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Kid Cosmos sets riddles

- Earliest universe photo largely backs current science

New Delhi, March 21: An international space mission today released the most detailed and earliest snapshot of the universe, which has bolstered the evidence for current cosmology theories but revealed some mystery features that scientists cannot yet explain.

Three Indian researchers were among dozens worldwide who analysed data from instruments aboard a European spacecraft to generate images of the universe about 380,000 years after its moment of origin, the Big Bang.

The instruments have helped scientists create the most detailed map of what astronomers call the cosmic microwave background radiation (CMBR), the residual afterglow left behind by the Big Bang. The map (see photo) shows tiny fluctuations in temperatures that scientists say served as “cosmic seeds” that have evolved into the large structures of the universe observed today: galaxies and clusters of galaxies.

“The picture tells us that our current understanding of the universe is very good,” said Sanjit Mitra, a scientist at the Inter-University Centre for Astronomy and Astrophysics, Pune, and a member of the research team.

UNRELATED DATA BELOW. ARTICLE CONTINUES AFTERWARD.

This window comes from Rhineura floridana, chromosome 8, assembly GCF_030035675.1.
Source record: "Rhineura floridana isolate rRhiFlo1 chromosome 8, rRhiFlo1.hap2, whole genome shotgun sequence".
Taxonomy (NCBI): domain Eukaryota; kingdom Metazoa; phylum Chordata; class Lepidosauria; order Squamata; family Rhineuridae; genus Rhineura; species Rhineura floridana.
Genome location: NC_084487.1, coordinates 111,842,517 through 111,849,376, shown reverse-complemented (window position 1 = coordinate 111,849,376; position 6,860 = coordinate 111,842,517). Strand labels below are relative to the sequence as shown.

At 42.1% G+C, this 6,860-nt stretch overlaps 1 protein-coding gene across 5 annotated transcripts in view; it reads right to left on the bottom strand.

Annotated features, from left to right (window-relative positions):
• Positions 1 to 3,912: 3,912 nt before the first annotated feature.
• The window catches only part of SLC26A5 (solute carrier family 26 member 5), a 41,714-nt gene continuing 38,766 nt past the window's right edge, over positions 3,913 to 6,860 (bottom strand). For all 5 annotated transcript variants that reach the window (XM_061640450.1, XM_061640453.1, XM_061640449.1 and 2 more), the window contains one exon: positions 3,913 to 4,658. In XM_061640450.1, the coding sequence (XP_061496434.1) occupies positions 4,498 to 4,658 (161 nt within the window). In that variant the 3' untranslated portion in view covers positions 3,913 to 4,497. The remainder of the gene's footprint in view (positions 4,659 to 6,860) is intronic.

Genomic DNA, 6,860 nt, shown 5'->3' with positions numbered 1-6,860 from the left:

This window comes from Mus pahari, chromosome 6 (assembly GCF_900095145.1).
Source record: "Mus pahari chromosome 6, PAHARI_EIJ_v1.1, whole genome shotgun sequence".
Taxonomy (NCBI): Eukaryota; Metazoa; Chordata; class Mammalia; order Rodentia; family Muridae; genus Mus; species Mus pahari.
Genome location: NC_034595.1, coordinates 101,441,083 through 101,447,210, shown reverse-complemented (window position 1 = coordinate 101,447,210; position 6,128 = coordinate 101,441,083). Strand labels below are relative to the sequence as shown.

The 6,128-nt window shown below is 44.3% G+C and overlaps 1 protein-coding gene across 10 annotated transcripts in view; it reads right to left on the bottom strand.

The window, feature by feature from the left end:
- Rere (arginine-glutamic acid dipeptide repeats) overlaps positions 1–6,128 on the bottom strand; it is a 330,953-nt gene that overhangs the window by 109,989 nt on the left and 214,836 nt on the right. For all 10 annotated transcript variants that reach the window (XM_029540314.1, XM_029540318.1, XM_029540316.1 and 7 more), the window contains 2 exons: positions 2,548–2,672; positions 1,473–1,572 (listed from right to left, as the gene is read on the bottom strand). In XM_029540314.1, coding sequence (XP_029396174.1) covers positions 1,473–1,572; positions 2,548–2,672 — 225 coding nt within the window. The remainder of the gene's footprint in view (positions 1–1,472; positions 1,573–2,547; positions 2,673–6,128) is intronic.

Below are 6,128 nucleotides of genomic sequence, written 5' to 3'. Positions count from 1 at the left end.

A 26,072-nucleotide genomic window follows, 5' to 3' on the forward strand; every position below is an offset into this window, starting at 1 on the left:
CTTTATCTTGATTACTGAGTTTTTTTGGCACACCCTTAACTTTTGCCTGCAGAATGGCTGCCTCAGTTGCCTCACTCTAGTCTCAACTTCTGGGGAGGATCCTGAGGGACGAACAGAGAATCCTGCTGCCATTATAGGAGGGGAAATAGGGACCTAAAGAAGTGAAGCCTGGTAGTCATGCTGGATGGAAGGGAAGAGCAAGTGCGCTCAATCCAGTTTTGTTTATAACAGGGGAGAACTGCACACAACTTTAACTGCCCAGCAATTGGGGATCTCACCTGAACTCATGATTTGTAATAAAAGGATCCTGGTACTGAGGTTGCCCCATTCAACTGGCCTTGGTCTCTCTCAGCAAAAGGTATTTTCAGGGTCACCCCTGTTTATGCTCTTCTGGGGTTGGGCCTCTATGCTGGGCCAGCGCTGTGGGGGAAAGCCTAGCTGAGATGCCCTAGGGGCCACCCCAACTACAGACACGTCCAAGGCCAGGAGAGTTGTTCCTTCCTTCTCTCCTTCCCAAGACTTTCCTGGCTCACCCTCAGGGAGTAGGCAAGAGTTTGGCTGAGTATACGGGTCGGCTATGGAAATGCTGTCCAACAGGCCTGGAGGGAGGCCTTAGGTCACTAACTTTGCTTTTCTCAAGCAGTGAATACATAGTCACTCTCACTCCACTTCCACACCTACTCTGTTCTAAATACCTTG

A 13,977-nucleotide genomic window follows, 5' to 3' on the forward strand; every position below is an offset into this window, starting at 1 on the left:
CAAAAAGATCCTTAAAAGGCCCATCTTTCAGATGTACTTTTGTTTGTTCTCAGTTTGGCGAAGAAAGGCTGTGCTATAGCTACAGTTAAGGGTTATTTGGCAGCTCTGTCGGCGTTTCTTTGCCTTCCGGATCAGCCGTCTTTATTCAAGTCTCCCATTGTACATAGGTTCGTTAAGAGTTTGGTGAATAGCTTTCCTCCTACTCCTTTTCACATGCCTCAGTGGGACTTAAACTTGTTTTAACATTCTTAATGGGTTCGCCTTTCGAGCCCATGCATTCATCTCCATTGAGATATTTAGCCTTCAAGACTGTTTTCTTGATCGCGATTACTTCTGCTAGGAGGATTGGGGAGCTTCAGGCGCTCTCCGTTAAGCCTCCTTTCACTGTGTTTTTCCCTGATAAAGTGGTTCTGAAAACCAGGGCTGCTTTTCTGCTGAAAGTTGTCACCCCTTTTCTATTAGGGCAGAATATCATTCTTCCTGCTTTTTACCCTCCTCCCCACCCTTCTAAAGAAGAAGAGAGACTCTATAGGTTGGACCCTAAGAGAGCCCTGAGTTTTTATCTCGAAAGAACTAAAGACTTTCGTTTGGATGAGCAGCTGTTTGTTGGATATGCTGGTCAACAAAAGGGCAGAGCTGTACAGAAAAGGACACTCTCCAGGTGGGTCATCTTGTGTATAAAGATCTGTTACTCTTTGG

The instruments aboard the European Space Agency’s Planck spacecraft are designed to measure temperature fluctuations at a precision never achieved before. The map generated from the observations suggests the universe is about 13.8 billion years old, or 100 million years older than previous estimates, US agency Nasa said.

But scientists say some of the features observed cannot be explained by current theories. One of these is a pattern called hemisphere asymmetry: the fluctuations are expected to be uniform across the sky but the data suggest the patterns are asymmetrical on the two halves of the sky.

“Imagine a football field full of people wearing red and blue. Our existing theories suggest they should be uniformly distributed on both sides of the field, but what we see is a little more red on one side and a little more blue on the other,” Mitra told The Telegraph. “This is hemispheric asymmetry, something we need to understand.”

Mitra and his colleagues, faculty member Tarun Souradeep and research scholar Aditya Rotti at the Pune institute participated in the Planck analysis, using software to build sharper images of sections of the sky.

The CMBR, the leftover heat from the Big Bang, corresponds to a temperature of about 2.7 degrees above absolute zero (which is about minus 273C), and is uniformly distributed across the universe with fluctuations of about 0.00001C.

Another unexplained element from the Planck observations is a so-called “cold spot”, a low-temperature zone in the CMBR map that extends over a patch of the sky that is too large than can be explained by current theories.

“The Planck data call our attention to these anomalies.... We can no longer ignore them as mere artefacts; we must search for an explanation,” Paulo Natoli, a Planck project scientist at the University of Ferrara in Italy, said.